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Last Updated: Friday, 30 January, 2004, 00:47 GMT
X-rays 'cause 700 cancers a year'
X-ray examination
Tight rules govern when x-rays should be taken
Scientists believe that the use of x-rays to aid diagnosis causes hundreds of extra cancers each year in the UK.

Researchers from Oxford University and Cancer Research UK believe that about 0.6% of total cancer risk may be due to exposure to x-rays in hospitals.

Experts say that doctors should avoid "unnecessary" x-rays and CT scans.

However, the benefits of x-rays still outweigh the risks, say doctors, allowing serious medical conditions to be detected and monitored.

Worldwide, x-rays account for approximately 14% of the general population's exposure to radiation from both man-made and natural sources.

The cancer risk from cumulative radiation exposure can be quantified using data taken from those exposed to radiation after the 1945 atomic bomb blasts at Hiroshima and Nagasaki.

The proportion of cancers deemed to be caused by x-rays varies widely from country to country, says the report, published in the Lancet medical journal.

In the US, approximately 0.9% of cancers were due to diagnostic x-rays, in Germany, 1.3%, and the highest, at 2.9% in Japan, causing more than 7,500 cases a year.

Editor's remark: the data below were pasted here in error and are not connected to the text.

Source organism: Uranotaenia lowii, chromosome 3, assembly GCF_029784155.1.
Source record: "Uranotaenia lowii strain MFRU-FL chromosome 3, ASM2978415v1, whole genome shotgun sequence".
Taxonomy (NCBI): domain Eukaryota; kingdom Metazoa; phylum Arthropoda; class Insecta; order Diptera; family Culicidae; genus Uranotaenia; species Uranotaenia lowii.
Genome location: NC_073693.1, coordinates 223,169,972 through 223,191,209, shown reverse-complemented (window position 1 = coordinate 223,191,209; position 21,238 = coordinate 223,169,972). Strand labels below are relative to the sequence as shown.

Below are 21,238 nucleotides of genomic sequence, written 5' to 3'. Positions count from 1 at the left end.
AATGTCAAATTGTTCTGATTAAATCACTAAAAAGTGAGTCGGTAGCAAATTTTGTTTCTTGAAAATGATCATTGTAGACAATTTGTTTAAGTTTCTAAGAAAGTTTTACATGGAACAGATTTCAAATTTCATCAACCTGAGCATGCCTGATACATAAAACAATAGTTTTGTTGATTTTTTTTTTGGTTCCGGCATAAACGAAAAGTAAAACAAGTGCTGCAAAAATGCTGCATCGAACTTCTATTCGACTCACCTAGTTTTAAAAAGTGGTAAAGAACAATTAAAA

It is not clear whether these risks are entirely due to a greater use of x-rays in medicine.

Not needed

In the UK, studies have suggested that up to 30% of chest x-rays are not actually medically necessary, as are some CT body scans.

Dr Peter Herzog from the Ludwig Maximilians University in Munich said: "A general goal must be to avoid unnecessary x-ray procedures.

"Unnecessary CT examinations can lengthen hospital stay as well as causing radiation exposure.

"In everyday practice, those ordering radiological procedures should think carefully about the benefit for and the risk to their patients for each examination."

However, he was keen to point out that the benefits of x-rays were immense.

"They include the earlier detection of cancers by radiological examinations and the possibility of early treatment, which probably allows more cure of cancers than radiological exposure is able to cause."

Professor Adrian Dixon, an honorary consultant radiologist at Addenbrooke's Hospital near Cambridge, stressed that the benefits of x-rays far outweighed the risks.

He said: "We have very strict regulations to make sure we are only giving x-rays and CT examinations to those who need them."

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